The blog of the Presidential Commission for the Study of Bioethical Issues

Exploring Democratic Deliberation

Bioethics Commission member Col. Nelson Michael was interviewed in June by BioEdge, a bioethics news site, about the Commission’s capstone report Bioethics for Every Generation: Deliberation and Education in Health, Science and Technology. In a previous post, we discussed Col. Michael’s discussion of lifelong bioethics education. This post will focus on Col. Michael’s discussion of democratic deliberation, which the Commission recommends in its report.

Democratic deliberation is a method of decision-making that brings diverse voices to the table, and promotes mutual respect and reason-giving in order to identify areas of agreement to facilitate solutions to challenging problems. The goal of reaching consensus on a way forward distinguishes deliberation from debate, which involves participants trying to persuade others that their arguments are correct and more compelling than their fellow participants’ arguments. While participants are encouraged to use facts and reasons to support their various positions during the deliberative process, democratic deliberation is intended to be a mutually respectful process, with all participants entering the deliberation with an open mind and a willingness to consider other perspectives.

Xavier Symons, the BioEdge interviewer, asked Col. Michael about the criticism that democratic deliberation “smother[ed] substantial debate in focus groups and reports,” citing the debates and public deliberation that occurred when the Human Fertilisation and Embryology Authority (HFEA) in the United Kingdom considered the ethical implications of transferring a healthy nucleus from a mother’s egg to a donor egg in order to avoid certain mitochondrial diseases. Col. Michael responded by noting that “the discussions were facilitated using democratic deliberation…this distinguished those conversations from the kind of debates we are more accustomed to. Democratic deliberation is not foolproof—limitations and challenges exist with every method of decision making. However…deliberation has many advantages. It provides a morally and practically defensible way for addressing hyperpartisan gridlock. It also promotes mutual respect rather than fueling the sharp polarization and heightened differences that make consensus and legitimate outcomes nearly impossible in our current context.”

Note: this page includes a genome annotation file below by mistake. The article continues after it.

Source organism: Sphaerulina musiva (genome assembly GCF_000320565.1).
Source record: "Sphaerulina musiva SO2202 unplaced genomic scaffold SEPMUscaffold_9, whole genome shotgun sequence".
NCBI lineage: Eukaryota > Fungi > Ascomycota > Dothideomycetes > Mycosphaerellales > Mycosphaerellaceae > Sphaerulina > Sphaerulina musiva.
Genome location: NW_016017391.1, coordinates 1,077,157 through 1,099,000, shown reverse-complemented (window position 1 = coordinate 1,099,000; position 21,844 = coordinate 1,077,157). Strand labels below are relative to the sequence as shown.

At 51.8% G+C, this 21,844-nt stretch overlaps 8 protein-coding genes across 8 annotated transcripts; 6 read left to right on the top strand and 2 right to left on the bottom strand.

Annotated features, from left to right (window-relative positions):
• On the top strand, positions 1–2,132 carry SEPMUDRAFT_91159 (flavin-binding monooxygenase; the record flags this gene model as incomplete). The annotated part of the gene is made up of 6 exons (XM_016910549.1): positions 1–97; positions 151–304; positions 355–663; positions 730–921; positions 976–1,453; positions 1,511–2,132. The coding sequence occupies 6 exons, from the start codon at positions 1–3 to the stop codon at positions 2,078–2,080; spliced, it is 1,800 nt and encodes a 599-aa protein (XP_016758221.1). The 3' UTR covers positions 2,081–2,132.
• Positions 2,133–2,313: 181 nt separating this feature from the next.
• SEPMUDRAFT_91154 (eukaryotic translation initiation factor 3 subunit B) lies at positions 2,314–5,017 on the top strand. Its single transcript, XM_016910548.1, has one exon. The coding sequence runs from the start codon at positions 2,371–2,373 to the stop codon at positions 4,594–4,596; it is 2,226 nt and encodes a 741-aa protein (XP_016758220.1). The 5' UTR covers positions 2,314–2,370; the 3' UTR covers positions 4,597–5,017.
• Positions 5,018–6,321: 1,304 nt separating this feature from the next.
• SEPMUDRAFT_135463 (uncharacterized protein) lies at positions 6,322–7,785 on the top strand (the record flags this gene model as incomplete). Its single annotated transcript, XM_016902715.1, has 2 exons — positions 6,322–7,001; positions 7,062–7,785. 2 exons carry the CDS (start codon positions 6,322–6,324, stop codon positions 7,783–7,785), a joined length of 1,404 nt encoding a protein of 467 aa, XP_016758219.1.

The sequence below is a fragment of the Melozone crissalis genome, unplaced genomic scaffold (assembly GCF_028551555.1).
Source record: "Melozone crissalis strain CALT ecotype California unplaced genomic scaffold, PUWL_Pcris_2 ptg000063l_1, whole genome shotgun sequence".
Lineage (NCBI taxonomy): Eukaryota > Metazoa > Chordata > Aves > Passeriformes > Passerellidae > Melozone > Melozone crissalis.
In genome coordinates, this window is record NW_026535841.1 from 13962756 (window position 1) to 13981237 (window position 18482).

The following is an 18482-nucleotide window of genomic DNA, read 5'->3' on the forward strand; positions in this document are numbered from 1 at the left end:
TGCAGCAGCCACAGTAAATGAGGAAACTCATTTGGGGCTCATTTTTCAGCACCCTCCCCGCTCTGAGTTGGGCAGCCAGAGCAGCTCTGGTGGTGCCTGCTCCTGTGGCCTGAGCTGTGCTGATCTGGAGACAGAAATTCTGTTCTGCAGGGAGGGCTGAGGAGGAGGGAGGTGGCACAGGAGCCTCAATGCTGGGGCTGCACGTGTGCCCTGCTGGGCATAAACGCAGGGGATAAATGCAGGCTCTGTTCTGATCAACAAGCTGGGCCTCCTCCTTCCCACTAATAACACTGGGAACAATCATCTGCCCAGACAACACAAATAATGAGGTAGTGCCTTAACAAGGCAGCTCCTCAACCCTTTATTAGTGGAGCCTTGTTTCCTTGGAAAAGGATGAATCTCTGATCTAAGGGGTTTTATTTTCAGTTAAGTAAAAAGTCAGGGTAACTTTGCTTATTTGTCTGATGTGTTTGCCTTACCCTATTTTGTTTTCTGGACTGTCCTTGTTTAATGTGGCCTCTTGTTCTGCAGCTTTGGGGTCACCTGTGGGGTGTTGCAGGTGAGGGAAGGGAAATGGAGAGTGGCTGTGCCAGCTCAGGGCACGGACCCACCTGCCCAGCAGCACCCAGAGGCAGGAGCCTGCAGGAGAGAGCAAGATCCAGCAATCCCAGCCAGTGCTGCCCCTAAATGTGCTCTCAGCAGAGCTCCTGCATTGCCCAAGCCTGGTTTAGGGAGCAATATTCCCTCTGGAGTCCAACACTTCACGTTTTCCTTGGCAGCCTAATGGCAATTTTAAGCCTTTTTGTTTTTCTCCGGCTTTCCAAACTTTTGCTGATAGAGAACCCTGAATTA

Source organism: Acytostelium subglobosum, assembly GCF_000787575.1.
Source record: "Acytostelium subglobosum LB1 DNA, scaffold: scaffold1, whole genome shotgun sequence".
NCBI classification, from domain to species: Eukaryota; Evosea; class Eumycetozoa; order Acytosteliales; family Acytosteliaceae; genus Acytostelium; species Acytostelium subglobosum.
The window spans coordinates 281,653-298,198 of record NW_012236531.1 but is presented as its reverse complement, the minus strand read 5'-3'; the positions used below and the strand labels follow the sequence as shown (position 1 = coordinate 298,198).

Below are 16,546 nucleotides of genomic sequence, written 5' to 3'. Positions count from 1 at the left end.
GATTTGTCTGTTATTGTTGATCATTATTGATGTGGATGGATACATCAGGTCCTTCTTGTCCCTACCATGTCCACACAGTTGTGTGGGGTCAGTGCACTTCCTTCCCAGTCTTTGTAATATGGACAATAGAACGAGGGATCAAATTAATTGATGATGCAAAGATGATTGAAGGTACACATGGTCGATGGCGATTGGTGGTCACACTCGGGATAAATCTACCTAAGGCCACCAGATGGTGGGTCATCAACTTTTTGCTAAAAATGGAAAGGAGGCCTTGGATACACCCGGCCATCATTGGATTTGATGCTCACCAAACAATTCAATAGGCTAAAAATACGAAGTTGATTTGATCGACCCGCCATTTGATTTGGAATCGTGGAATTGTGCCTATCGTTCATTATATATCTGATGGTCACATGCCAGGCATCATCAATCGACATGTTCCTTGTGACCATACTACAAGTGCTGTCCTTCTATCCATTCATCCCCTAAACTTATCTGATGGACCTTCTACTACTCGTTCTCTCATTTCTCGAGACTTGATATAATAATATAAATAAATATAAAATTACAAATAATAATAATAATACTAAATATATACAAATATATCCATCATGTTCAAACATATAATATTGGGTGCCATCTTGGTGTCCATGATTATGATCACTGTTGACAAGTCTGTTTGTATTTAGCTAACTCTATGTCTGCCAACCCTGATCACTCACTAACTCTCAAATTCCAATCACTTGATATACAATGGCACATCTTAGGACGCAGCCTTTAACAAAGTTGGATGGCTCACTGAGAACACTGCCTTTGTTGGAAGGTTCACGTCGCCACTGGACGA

The Bioethics Commission outlined steps that decision-making bodies can take to engage in democratic deliberation. Deliberation begins with an open question, for which there might be numerous possible paths forward. The Commission emphasized that it is preferable to conduct deliberations with enough time to affect policy decisions. For example, when the Commission considered whether testing an anthrax vaccine on children was ethically permissible, it did so at a time when the country was not facing an anthrax attack, which gave the Commission time to consult with experts, reflect on the empirical and moral dimensions, and make reasoned recommendations. However, the luxury of time is not always possible in emergency circumstances. The Commission encouraged public officials to anticipate as much as possible potential ethical challenges that could arise during emergency situations and address these challenges in advance, since deliberation might not be possible in the midst of a crisis. In order to fully consider the implications of the question at hand, deliberation calls for consulting experts and members of the public alike. Stakeholders from all walks of life, whether they are scholars in the field or community members and leaders, have an important perspective to contribute, and it is necessary to consider these varied perspectives to come to a solution. Participants in the deliberation are encouraged to openly discuss their various perspectives. While vigorous discussion can be a part of the deliberative process, participants must use accessible and explicit reasons to support their arguments, and must maintain a mutually respectful environment throughout the process. At the end of deliberation, participants develop a detailed plan of action that emerges from the deliberation, which includes addressing ethical duties towards those who are affected by the plan.